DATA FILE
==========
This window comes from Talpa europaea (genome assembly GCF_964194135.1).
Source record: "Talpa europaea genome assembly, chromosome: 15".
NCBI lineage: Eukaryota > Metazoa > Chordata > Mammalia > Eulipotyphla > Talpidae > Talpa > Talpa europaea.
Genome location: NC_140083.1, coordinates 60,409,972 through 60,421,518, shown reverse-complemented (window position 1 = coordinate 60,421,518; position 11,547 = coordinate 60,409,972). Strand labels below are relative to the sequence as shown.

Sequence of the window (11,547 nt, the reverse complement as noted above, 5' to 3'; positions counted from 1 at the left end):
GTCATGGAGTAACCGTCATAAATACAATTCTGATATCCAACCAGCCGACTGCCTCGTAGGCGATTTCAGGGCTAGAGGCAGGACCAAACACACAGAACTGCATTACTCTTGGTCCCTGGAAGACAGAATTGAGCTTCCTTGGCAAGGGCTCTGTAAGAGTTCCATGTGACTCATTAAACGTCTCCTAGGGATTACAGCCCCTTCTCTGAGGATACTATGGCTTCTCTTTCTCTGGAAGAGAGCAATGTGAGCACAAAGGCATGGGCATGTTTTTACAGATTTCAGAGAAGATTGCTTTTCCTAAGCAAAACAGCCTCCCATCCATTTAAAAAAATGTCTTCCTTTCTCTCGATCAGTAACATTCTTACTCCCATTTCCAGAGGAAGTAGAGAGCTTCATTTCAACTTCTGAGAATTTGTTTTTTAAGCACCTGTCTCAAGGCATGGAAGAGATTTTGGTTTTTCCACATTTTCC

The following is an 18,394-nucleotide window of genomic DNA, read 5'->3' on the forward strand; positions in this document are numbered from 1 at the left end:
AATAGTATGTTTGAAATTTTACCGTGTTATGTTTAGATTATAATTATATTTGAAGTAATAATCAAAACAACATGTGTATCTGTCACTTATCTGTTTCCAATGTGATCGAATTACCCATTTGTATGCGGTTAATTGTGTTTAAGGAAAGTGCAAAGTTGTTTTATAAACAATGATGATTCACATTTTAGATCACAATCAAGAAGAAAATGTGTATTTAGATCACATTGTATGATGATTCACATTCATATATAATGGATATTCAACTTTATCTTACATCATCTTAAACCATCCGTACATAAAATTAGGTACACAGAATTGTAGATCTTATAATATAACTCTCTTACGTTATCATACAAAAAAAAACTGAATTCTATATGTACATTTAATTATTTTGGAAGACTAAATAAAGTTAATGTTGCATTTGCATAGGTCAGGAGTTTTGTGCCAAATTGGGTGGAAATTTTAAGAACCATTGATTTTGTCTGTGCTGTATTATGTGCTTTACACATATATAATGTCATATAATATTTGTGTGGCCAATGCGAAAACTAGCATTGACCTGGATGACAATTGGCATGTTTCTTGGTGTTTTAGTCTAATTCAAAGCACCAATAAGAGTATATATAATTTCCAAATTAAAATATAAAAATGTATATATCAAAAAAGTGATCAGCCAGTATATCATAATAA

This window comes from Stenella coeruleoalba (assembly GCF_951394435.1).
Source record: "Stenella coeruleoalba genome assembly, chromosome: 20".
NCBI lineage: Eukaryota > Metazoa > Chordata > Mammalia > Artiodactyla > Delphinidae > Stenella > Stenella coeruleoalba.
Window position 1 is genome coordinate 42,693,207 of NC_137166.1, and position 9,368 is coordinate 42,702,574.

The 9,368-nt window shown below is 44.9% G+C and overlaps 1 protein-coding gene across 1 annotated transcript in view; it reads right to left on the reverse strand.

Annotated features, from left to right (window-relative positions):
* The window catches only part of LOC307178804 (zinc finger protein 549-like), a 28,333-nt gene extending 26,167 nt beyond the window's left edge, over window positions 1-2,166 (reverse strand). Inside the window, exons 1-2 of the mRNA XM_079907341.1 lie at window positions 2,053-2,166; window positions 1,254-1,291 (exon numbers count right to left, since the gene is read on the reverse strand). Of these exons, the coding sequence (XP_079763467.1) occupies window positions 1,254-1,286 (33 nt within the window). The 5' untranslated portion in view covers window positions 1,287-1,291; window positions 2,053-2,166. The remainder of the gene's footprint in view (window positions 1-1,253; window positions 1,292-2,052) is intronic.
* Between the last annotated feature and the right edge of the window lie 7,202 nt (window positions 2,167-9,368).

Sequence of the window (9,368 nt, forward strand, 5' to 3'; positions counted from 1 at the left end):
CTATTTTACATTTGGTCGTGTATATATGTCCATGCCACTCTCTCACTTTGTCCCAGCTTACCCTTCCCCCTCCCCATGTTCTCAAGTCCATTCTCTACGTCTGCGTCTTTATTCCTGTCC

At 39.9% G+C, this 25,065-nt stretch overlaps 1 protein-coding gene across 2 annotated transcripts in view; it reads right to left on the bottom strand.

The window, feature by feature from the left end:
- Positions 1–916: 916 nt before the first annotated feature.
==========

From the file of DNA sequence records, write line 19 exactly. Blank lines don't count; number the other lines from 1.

At 39.9% G+C, this 25,065-nt stretch overlaps 1 protein-coding gene across 2 annotated transcripts in view; it reads right to left on the bottom strand.